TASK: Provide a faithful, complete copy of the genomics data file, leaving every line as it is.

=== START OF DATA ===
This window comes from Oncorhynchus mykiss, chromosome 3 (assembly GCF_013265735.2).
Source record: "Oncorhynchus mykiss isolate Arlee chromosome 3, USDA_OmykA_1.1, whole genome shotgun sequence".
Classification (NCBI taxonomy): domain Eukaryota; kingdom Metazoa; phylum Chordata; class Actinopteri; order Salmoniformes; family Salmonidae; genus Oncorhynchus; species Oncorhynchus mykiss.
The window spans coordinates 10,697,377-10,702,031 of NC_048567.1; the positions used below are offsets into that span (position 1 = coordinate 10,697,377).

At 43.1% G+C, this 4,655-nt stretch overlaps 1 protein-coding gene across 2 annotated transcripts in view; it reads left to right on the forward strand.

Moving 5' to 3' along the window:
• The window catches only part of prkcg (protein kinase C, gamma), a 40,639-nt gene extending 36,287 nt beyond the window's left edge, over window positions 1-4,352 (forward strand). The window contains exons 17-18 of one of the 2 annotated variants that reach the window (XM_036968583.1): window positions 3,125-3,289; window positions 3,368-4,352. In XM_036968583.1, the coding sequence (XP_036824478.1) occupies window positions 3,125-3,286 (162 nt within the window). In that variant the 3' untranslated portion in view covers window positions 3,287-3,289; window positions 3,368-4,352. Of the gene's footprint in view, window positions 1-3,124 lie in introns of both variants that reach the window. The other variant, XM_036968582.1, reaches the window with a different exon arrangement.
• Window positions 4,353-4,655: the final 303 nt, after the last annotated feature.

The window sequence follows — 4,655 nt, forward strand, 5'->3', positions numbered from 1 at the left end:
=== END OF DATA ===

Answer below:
This window comes from Oncorhynchus mykiss, chromosome 3 (assembly GCF_013265735.2).
Source record: "Oncorhynchus mykiss isolate Arlee chromosome 3, USDA_OmykA_1.1, whole genome shotgun sequence".
Classification (NCBI taxonomy): domain Eukaryota; kingdom Metazoa; phylum Chordata; class Actinopteri; order Salmoniformes; family Salmonidae; genus Oncorhynchus; species Oncorhynchus mykiss.
The window spans coordinates 10,697,377-10,702,031 of NC_048567.1; the positions used below are offsets into that span (position 1 = coordinate 10,697,377).

At 43.1% G+C, this 4,655-nt stretch overlaps 1 protein-coding gene across 2 annotated transcripts in view; it reads left to right on the forward strand.

Moving 5' to 3' along the window:
• The window catches only part of prkcg (protein kinase C, gamma), a 40,639-nt gene extending 36,287 nt beyond the window's left edge, over window positions 1-4,352 (forward strand). The window contains exons 17-18 of one of the 2 annotated variants that reach the window (XM_036968583.1): window positions 3,125-3,289; window positions 3,368-4,352. In XM_036968583.1, the coding sequence (XP_036824478.1) occupies window positions 3,125-3,286 (162 nt within the window). In that variant the 3' untranslated portion in view covers window positions 3,287-3,289; window positions 3,368-4,352. Of the gene's footprint in view, window positions 1-3,124 lie in introns of both variants that reach the window. The other variant, XM_036968582.1, reaches the window with a different exon arrangement.
• Window positions 4,353-4,655: the final 303 nt, after the last annotated feature.

The window sequence follows — 4,655 nt, forward strand, 5'->3', positions numbered from 1 at the left end: